Fox at the TCAs: "Glee, Glee, Glee, Glee, dinosaurs, baseball, Glee, Glee, Zooey Deschanel, and Glee"
Fox’s presentation at the Television Critics Association tour was a relentless barrage of positivity—certainly not unusual for what is, essentially, a week dedicated to doling out spin for the people most immune to its powers. But in Fox’s case, it was a bit of a course correction: So much of the news has been dominated lately by behind-the-scenes fighting and hilariously pissy Ryan Murphy quotes that network president Kevin Reilly was forced to remain relentlessly upbeat, even at the cost of appearing self-delusional. “I hope are shows are really the headlines this year,” Reilly said up front, which is adorable. Because no one writes “Fox Show Enjoyed By All” headlines. They write headlines about actors quitting and Ryan Murphy angering people. But like that song from that show, don’t stop believin’.
As to the recent “controversy” surrounding Murphy announcing that three of his top Glee stars would be leaving at the end of this season, then those stars saying that it was sort of news to them, then the network denying that they were leaving and that maybe they were also getting their own spin-off, and then everyone saying that sounds ridiculous—well, Reilly wasn’t much clearer than the everyday back-and-forth has been. He did say that there is no “genuine” infighting, only that which has been inflated by the sneaky media posting verbatim quotes from people who work on the show which suggest that, internally, they are having disagreements. And he also didn’t rule out this rumored spinoff featuring the graduating Lea Michele, Chris Colfer, and Cory Monteith, saying it was still “in the wind,” potentially wafting up again toward the end of the season.
Meanwhile, he attempted to concentrate only on this year, which he avowed would be “back to basics,” whatever that means in the context of Glee. He also said that when they heard some of the script pitches, his fellow Fox employees had to “fight back tears”—which, again, just the pitches. We can only assume that this season will involve lots of murdered puppies. Of course, take all of this with a big grain of salt, as Reilly claims he actually also “saw fans with their knees quivering” because they were so excited to see that Glee: Live But Not Really Concert 3-D Thing, which suggests Reilly is incredibly sensitive and, quite possibly, a highly evolved empath. You should also probably understand that, in the assessment of our increasingly exhausted and potentially rapidly aging TCA correspondent Todd VanDerWerff, Reilly’s giant heart means he pretty much just accepts whatever Ryan Murphy says, including believing that Murphy’s commitment to the very ambitious FX drama American Horror Story won’t overly distract him from his Glee duties.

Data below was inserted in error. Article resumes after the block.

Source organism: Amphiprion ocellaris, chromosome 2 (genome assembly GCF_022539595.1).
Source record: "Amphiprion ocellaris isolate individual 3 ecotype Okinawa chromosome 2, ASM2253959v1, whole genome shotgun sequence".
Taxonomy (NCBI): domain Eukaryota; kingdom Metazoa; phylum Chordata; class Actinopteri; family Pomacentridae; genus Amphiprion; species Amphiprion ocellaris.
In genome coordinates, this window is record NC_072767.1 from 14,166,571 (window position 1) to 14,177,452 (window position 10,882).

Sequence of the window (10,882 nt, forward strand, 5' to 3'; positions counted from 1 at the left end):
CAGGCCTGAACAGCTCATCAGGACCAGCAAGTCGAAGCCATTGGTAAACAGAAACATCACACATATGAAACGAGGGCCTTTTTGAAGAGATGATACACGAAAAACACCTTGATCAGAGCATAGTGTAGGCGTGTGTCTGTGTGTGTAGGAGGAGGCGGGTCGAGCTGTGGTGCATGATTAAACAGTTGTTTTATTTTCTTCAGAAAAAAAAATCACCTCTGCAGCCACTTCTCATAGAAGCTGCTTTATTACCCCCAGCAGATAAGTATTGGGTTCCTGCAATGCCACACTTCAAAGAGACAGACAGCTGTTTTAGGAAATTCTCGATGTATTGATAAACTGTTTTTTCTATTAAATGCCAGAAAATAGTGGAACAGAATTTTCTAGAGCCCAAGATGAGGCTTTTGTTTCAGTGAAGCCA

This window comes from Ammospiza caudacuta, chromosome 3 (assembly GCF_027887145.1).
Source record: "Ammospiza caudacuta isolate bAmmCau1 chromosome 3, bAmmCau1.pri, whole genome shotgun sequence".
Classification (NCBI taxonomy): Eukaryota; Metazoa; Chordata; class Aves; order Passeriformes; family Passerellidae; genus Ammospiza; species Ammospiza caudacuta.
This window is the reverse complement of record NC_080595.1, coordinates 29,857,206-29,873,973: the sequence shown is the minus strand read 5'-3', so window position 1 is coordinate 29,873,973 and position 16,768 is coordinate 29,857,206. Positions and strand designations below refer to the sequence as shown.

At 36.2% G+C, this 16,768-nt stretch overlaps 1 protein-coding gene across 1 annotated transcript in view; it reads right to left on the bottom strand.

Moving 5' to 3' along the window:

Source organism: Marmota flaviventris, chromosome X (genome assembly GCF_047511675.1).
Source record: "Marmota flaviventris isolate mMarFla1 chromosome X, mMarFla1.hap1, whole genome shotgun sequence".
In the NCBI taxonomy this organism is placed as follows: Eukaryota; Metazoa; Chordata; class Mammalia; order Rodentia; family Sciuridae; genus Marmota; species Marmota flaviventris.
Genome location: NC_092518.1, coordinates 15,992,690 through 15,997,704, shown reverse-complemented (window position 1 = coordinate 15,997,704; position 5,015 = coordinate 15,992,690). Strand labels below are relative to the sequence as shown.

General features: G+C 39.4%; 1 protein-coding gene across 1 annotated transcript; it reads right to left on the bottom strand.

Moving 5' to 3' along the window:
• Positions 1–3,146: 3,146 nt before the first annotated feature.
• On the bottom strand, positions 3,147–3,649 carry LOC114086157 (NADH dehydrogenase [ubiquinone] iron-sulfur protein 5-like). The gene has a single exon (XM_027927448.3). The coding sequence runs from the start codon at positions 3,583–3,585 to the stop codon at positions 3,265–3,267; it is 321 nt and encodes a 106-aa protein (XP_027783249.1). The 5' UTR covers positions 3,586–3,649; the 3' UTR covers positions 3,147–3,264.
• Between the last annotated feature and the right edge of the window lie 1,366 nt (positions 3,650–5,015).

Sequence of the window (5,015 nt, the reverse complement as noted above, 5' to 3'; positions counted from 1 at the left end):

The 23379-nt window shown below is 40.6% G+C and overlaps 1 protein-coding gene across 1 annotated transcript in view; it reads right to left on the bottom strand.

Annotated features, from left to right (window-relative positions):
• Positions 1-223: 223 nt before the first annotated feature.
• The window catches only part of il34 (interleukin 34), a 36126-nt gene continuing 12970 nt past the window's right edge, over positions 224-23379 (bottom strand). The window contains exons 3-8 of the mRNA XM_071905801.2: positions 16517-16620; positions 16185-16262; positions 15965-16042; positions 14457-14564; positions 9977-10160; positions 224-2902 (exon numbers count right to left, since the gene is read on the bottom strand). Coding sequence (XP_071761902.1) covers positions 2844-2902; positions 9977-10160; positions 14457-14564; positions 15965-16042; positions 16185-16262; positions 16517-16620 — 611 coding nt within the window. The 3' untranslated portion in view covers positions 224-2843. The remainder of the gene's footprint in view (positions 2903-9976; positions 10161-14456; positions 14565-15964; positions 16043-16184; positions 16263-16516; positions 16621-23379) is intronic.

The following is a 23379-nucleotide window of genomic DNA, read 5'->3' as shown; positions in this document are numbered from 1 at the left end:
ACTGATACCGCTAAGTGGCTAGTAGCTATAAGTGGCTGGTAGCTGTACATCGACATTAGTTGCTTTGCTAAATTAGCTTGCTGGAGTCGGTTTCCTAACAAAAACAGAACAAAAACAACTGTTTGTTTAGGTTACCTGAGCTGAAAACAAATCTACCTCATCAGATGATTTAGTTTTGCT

Anyway, did you know that sometimes Fox runs other shows besides Glee? It’s true, and in addition to its usual American Idol juggernaut in the spring, Reilly is really counting on Idol’s complement/bitter rival The X Factor as well as the broadcast of the American League Championship Series to help it win the fall, thus making Fox “really, really difficult for the other guys to reckon with.” That supreme confidence extends to Reilly’s belief that they are also a growing force in comedy, thanks to shows like Raising Hope and Zooey Deschanel Seems Like The Kind Of Girl Who Might Date You If You Got The Chance To Know Her (though he pointedly neglected to say anything about the reportedly terrible I Hate My Teenage Daughter). He also bragged a bit about Fox’s “distinct brand” and its taste for “adventurous shows,” which he brought up while talking about Bones, a procedural in which two hot detective-types bicker for a while and then eventually have sex.
But Fox does have some actual, more recognizably defined “adventurous” series coming—specifically the long-delayed, Steven Spielberg-produced, dinosaurs-and-time-travel series Terra Nova, which Reilly believes is going to be really big just as soon as they get all the effects done to where they no longer resemble, in his words, “hand puppets.” And he followed up the recent announcement about Seth MacFarlane’s Cosmos update by acknowledging that it’s also something of a gamble, but one that could potentially pay off in every way except ratings, perhaps even with a possible feature film component. Reilly is also looking ahead to Little In Common, the previously reported comedy from Party Down creator Rob Thomas about the parents of little leaguers. Provided it hasn’t already been canceled by the end of this sentence, it could have a potential place in a four-comedy bloc that may or may not also include a back-from-the-dead revival of the Christian Slater sitcom Breaking In, about which Reilly said, “Stranger things have happened,” because that is the frustrating, noncommittal way that TV presidents talk.
Finally, Reilly added that he’s happy with Fringe’s Friday night audience, so that’s reassuring, and remains proud that the success of its bigger, dumber shows means he continue supporting smaller, better shows like Fringe. But he sounded less confident about House, saying that they likely would decide in the fall whether to make this the last season. Oh, and the long-dead game show Million Dollar Money Drop is still dead. Unless maybe Ryan Murphy says it’s not, we guess.